Sunday, October 18, 2009


Picture of the trees with the steam coming off my hands

Same trees about an hour later.

If I had been able to get it straight in my head today that it was Sunday and not Monday I would have been less surprised at not getting passed by a car my entire ride this morning. But, alas, the whole day today I have been certain that it was Monday. There are hardly any cars on a weekday too. Portland has these great bike routes on what are called bike boulevards. They are designated streets, many with gentle speed bumps that are specifically for cyclists. Motorists that don't live on these streets avoid them because in my neighborhood 30% of the commuters are on bikes so your drive would be pretty slow. My 90-minute ride this morning consisted of 30 minutes on the bike boulevards, crossing the main streets with lights, and 60 minutes in the park.
I am amazed as I ride at how really beautiful the changing trees are. I think of rain as equalling winter here, but with my riding I am appreciating the season change more. It does rain in the fall, but it is a warm rain.
This morning I am struck by the beauty of the trees, especially the large groups of trees. After climbing the long steep hill I stop to try to photograph them, but I can't get it to come out. The pictures keep showing this white fog in front of the lens. But, the lens looks clean, so what could be wrong. I try turning off the flash until I realize that there is too much steam coming off my hands. The air is thick with moisture. It reminds me of the day I was walking with my dad in the Pearl and he told me that the Irish call this a "soft day."
As I round the top and head back down the shallow side I am thinking about how I am almost incapable of journaling in past tense since coming back from Finland. I have been keeping a diary in past tense for almost three years, but since taking this transformative trip, I just keep going back to present tense. And, in my life I have been more in present time. I'm feeling less regret about the past and less worry about the future than I have in years. It reminds me of learning Italian and how the Italians use present tense almost all the time when they are talking about the future. It think this is undoubtedly tied to their renowned ability to appreciate the present moment. I think too that when I am riding I take a full and complete break from worry and regret and just experience life. This is surely a reason why experiencing a little rain on a ride seems a small price to play for all it has given me.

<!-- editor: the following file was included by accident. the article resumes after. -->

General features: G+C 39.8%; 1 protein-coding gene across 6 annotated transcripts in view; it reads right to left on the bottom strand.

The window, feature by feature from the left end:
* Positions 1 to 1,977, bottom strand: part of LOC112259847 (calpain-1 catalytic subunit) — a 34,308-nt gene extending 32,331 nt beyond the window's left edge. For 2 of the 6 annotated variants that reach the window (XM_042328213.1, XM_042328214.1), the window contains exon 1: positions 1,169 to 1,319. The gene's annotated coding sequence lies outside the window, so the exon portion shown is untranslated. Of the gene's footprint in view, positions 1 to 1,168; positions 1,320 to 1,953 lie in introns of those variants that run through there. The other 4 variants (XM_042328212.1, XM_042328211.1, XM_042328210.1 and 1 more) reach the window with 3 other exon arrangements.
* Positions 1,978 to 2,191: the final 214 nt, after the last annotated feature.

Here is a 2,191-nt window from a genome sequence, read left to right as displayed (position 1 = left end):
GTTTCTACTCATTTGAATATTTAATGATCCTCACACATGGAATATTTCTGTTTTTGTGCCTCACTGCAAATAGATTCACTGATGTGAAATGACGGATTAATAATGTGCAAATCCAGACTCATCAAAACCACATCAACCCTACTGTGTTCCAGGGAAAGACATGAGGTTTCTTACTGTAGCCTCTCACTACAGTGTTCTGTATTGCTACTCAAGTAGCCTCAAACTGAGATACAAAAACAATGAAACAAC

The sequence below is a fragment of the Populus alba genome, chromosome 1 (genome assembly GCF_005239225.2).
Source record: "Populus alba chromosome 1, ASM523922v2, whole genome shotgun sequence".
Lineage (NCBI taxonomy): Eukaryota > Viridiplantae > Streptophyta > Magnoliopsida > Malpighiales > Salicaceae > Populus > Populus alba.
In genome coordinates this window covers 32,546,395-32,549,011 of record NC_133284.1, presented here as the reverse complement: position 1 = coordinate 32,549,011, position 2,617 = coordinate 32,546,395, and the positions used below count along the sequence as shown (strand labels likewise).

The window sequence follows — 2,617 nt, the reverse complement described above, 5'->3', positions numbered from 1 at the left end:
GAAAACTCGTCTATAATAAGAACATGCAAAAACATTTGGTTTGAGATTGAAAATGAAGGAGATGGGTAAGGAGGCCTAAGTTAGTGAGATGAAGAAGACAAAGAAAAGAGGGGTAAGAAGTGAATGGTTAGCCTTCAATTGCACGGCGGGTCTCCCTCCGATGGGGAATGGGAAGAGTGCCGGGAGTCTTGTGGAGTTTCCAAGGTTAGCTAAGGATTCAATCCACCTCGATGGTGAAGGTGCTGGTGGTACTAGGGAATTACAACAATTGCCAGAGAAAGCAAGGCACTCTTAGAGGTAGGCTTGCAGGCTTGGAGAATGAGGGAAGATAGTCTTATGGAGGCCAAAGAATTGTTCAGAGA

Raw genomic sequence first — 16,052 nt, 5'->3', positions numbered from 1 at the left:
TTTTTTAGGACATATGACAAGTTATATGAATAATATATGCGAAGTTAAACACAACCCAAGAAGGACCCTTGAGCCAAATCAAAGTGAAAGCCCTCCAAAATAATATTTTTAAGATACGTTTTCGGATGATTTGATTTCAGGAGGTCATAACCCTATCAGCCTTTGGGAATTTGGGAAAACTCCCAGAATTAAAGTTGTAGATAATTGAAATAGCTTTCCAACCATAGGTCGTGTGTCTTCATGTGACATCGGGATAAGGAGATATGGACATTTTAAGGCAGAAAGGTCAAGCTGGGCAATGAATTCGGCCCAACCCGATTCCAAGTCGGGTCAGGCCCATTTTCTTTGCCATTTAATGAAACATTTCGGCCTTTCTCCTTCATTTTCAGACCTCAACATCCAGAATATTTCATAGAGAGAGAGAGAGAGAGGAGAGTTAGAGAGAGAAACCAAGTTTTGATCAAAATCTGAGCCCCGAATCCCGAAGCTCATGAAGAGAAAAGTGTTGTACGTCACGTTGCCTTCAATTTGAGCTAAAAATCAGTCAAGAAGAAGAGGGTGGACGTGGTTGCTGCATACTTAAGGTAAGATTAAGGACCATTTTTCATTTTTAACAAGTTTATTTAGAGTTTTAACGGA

I make it to the top a second time, stopping on the way for a beautiful shot of some berries hanging from a tree. I am making plans for a new and difficult ascent I rode down yesterday on the way to Rocky Butte. It is fierce, but I know I can do it. I head back down and out of the park coming down the steep long hill of my massage therapist's street. I head back up saying hello to the very elderly couple crossing the street on their way to church. The hill tests my legs and my lungs but I make it back up and into the park. I snap a shot of the trees that turns out and round the top one more time. I ride back down the shallow side, out of the park and home.
Later in the day I ride to the Pearl for some rain gear. REI had all the gear I wanted: shoe covers (I got the cutest ones), rain gloves complete with extra gripping on the first two fingers, a thin hat for under my helmet, and a reflective vest for wearing over my coat. I didn't want to shell out for an expensive cycling jacket so I figured the vest would be a good idea. I shot the above picture on the way home riding down the Eastbank Esplanade. My culture shock after coming back from Finland is wearing off and I'm feeling happy again to be in such a beautiful city with such excellent biking.

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